Metro-North ridership slipped for the fourth consecutive month in January, a decline the railroad blames in part on lower Manhattan businesses forced to relocate in the months after superstorm Sandy hit Oct. 29, officials said Monday.
January rail ridership was down .6 percent compared with January 2012, a decrease of 37,000 riders, Metro-North said.
"This is not a terribly encouraging trend, and we're still seeing a slight decrease in commutation ridership," Robert MacLagger, Metro-North's vice president of planning, told members of the Metropolitan Transportation Authority board at a Monday meeting in Manhattan.
The biggest percentage decrease -- 13 percent -- came on the Pascack Valley and Port Jervis lines west of the Hudson River, MacLagger said. Some 17,000 riders were lost in January compared with the previous January.
MacLagger said much of that dip was caused by the post-Sandy flood-related shutdown of PATH service into Manhattan that continued into late January. Most riders on the two west-of-the-Hudson lines are taken to New Jersey, where they need to connect to the PATH to get into Manhattan.
"We're hoping that's going to turn around in February," MacLagger told the board of the decline. Typically, commuter ridership tallies have a two-month lag time.
The January decline follows an 18 percent decrease on the Port Jervis and Pascack Valley lines in December compared with December 2011. That translated into a loss of 24,000 riders, from 133,000 in December 2011 to 109,000 in December 2012, according to railroad data.
West-of-the-Hudson commuters say the one-two punch of Tropical Storm Irene in 2011 and superstorm Sandy has forced them to seek out alternative commutes into Manhattan, like driving or taking the bus. Irene forced a three-month shutdown of the Port Jervis line in 2011, when it washed out a 14-mile stretch of rail between Suffern and Harriman.
An additional 20,000 rides were lost in January on Metro-North's busiest commuter lines -- the New Haven, Harlem and Hudson Lines east of the Hudson, officials said. MTA spokeswoman Marjorie Anders said the fare increase on the New Haven line that took effect Jan. 1 also might have had an impact on ridership.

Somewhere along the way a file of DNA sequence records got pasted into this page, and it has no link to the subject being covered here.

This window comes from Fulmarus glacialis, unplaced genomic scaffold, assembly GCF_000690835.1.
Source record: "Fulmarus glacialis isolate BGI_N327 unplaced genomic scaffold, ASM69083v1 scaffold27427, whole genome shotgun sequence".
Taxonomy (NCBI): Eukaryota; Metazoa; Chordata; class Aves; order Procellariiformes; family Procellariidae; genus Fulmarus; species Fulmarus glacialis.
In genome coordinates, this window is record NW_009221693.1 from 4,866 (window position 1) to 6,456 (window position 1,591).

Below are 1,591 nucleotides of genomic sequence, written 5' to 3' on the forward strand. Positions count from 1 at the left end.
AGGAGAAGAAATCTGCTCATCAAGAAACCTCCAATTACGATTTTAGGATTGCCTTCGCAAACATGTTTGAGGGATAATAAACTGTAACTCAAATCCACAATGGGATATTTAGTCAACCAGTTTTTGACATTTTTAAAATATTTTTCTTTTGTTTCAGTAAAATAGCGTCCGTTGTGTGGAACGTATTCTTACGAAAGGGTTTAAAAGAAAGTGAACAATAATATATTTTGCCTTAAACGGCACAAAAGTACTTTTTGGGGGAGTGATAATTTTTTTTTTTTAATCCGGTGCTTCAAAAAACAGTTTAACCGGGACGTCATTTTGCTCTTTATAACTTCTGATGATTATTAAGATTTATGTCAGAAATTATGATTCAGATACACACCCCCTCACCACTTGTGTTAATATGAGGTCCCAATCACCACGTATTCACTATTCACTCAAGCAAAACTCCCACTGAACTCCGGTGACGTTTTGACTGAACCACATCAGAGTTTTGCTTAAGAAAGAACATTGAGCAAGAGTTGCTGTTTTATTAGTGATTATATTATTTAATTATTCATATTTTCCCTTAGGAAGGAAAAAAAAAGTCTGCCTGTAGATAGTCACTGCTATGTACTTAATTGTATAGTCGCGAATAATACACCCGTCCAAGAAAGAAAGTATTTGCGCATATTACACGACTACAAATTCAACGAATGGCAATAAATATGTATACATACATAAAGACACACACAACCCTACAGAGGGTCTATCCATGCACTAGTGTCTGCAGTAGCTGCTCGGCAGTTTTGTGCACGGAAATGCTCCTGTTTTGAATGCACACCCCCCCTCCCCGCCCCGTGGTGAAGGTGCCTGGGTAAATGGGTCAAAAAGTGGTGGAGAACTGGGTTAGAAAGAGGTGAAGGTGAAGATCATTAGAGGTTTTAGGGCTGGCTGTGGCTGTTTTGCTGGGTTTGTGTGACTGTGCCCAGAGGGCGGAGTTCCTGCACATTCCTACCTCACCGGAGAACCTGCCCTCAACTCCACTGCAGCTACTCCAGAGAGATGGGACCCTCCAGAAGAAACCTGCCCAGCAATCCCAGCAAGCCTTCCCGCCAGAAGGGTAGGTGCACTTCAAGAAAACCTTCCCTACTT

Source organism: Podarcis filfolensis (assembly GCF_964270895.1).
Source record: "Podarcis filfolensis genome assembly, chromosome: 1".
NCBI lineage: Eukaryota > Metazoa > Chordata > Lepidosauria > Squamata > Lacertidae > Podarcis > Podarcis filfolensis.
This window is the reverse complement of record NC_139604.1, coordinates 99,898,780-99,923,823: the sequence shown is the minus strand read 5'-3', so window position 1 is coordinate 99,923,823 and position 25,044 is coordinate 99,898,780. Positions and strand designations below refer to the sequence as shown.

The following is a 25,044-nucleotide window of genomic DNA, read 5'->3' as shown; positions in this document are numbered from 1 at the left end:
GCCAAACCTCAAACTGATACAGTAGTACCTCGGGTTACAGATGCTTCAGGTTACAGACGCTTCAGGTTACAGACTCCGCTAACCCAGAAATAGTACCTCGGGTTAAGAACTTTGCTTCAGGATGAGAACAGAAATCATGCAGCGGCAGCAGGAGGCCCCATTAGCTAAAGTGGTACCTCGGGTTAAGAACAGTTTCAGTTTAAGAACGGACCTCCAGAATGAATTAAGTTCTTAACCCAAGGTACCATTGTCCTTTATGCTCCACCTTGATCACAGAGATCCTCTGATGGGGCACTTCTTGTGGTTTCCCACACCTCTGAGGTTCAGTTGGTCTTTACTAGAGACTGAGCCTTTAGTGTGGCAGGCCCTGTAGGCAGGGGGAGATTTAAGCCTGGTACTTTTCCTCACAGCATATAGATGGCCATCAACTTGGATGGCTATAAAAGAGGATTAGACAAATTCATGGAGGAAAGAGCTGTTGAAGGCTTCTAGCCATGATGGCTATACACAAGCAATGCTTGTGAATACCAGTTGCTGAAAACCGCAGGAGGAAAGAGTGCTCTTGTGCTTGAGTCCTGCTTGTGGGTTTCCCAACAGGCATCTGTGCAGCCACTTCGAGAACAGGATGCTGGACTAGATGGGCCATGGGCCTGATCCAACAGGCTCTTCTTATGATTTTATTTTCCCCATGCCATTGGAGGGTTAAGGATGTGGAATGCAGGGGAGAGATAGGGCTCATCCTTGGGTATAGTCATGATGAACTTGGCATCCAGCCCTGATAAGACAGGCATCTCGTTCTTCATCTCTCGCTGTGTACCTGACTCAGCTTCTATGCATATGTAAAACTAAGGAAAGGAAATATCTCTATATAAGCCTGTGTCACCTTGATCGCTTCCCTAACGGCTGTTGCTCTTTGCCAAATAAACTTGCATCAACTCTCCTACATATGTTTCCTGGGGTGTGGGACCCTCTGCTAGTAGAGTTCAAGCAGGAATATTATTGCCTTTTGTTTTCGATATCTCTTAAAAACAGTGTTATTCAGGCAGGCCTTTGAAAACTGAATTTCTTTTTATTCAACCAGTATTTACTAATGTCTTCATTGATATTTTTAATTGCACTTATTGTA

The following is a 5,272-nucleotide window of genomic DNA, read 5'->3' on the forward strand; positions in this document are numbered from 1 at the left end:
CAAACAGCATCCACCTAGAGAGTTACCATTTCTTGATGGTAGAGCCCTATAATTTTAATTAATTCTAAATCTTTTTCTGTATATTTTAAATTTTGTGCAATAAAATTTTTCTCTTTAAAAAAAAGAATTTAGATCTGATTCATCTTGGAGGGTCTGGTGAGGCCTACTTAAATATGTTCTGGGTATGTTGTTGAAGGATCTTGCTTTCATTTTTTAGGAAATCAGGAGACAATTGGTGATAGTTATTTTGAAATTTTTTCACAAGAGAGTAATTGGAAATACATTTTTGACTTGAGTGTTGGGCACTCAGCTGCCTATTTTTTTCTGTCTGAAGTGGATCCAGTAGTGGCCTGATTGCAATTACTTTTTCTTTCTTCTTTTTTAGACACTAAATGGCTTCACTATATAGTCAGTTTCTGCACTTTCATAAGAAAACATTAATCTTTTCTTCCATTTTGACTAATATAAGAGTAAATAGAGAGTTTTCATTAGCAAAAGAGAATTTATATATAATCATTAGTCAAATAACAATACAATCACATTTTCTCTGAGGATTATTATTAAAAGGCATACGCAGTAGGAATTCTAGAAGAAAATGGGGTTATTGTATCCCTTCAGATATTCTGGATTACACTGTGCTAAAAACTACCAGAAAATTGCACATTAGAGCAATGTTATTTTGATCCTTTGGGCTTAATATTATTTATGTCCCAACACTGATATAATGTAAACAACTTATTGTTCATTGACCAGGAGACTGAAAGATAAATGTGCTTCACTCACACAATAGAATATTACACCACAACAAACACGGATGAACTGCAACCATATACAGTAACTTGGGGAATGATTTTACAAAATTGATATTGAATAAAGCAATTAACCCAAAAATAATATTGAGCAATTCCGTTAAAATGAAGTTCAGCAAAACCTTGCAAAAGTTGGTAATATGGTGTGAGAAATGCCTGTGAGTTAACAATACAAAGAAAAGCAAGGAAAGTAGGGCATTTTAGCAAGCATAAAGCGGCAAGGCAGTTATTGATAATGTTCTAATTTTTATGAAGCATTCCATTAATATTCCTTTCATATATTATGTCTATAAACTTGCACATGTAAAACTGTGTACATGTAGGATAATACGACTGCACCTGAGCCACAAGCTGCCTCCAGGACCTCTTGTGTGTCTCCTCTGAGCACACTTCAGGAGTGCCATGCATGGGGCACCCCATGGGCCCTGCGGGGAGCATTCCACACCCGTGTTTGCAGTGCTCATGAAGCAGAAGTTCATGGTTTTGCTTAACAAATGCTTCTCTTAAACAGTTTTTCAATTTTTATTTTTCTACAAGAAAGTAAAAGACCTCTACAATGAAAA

The January rider decrease came on top of a 1.7 percent decline in passengers in December, when 6.9 million rode rail lines east of the Hudson compared with 7.02 million in December 2011.
Anders cautioned about reading too much into the January numbers for the east-of-the-Hudson lines because the month it was being compared with -- January 2012 -- saw a 5.4 ridership surge from the previous January.
"We could not possibly surpass that," Anders said. "For us to come so close is a phenomenal success."
The latest declines throughout the system continued even as some 99 percent of downtown Manhattan businesses reported returning to their office space in early January after flooding caused by surging river flows, MacLagger said.
However, board member Charles Moerdler questioned data claiming that nearly all downtown Manhattan businesses are up and running after Sandy.
"Much of lower Manhattan is still not back," Moerdler said. "It's still in terrific disarray. The shopkeepers are not there. The stores are still shuttered. It's only coming back now. Anyone who tells you it's back, it isn't."
Despite the effects of Sandy, Metro-North last year boasted its second-highest ridership total in its history, with nearly 83 million rides.
Officials estimate that if Sandy had not touched down, the railroad easily would have surpassed its 2008 record-setting mark of 83.6 million rides.
On Monday, Metro-North formally announced that it will be adding 187 new trains per week come April 7 as it continues the biggest service expansion in its 30-year history. The increase of mostly off-peak and weekend service is on top of the 56 trains added in October.
"By adding off-peak and weekend trains and by adding stops at key stations, we are able to increase frequency and provide faster trip times systemwide," said Metro-North President Howard Permut.